Agony and ecstasy
If you suffer from chronic pain, help is at hand. Smitha Verma writes that super-speciality pain clinics have come up in the country offering a raft of advanced pain-relief solutions
- Published 8.06.14
For 12 years, Shilpa Anand endured pain. Work as a television actress was always gruelling — there were days when she had to face the camera for over 10 hours at a stretch. But what troubled her more was an excruciating headache that came and went. Doctors said she was suffering from migraine, and Anand was prescribed pills. But nothing seemed to help.
"I wanted a permanent solution. So I did some research and came across a pain clinic. And my life changed drastically after a visit there," Anand says. Doctors at the Mumbai-based clinic diagnosed her condition as occipital (a spine nerve) neuralgia. She was given a single-shot occipital nerve block injection. And Anand is now free of pain.
Pain is something that most people undergo — but some dramatically more than others. For long years, they were advised to bear up with pain. But now a new breed of super-specialist pain healers is offering solutions that ease away pain, sometimes in just a few hours.
"Pain specialists come at a level where medicines offer little help and surgery is not an option," says Dr Murlidhar Joshi, director of Joshi's Institute of Pain in Hyderabad. The experts use various techniques, ranging from epidural steroid injections, radio frequency ablations, a procedure under which a tumour or tissue is removed using heat produced from a radio wave, neurolytic blocks (a form of anesthesia) and the use of specialised equipment such as spinal cord stimulators.
The number of pain clinics has grown significantly in recent years. Dr Kailash Kothari, who dealt with Anand's complaint, runs six clinics — called Pain Clinic of India — in Mumbai, besides one in Mauritius and Goa. Daradia: The Pain Clinic in Calcutta is a centre that offers research and training, besides treatment. A few months ago, two government hospitals in Chennai started pain management clinics. Government hospitals in Mumbai and Kerala too have separate pain units. Pain clinics are also entering Tier 2 cities such as Ahmedabad and Lucknow. Delhi and Mumbai boast of 15-20 standalone clinics.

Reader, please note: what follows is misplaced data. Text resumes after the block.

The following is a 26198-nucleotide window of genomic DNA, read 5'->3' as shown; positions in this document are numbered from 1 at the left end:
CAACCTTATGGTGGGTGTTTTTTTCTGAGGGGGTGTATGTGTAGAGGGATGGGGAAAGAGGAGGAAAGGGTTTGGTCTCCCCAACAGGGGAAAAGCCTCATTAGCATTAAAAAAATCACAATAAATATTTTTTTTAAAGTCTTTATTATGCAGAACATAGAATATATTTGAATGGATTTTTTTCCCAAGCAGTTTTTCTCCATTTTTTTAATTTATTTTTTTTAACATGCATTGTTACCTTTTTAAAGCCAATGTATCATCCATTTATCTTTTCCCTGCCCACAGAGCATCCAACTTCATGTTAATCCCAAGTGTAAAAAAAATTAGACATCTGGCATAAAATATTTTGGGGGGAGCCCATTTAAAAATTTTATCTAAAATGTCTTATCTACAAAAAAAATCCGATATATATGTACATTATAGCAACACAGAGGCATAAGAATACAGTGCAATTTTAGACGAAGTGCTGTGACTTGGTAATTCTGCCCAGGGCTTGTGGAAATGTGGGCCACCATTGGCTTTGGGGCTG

"Pain management as a super-specialty field made inroads into India in 2004. But it is only in the last five years that the specialty has started gaining significance," Dr Kothari explains. "Today the patient size has grown four-fold from the figure in 2004."
According to healthcare experts, chronic pain affects more than a third of the adult population in India. "In our country, 35 per cent of the population suffers from pain at any given point of time," points out Dr D.P. Dureja of the Delhi Pain Management Centre. "Most common complaints are knee pain, back pain and headaches," he says.
Pain that accompanies life-threatening diseases is being dealt with as well. "Increasingly, cancer patients have been coming to us for pain relief," says Dr Neeraj Jain, who heads pain clinics in four hospitals in Delhi. "Morphine can provide relief to a certain extent and over a period of time one has to increase the dosage. Though the laws related to morphine have been eased, the side effects of prolonged usage remain. So we treat the pain with an injection administered directly into the nerve. The relief can last three months to three years," he adds.
It is also, he adds, cost-effective. While treatment using morphine may cost Rs 5,000-10,000 a month, pain management therapies cost Rs 20,000-50,000 for a longer duration of pain relief.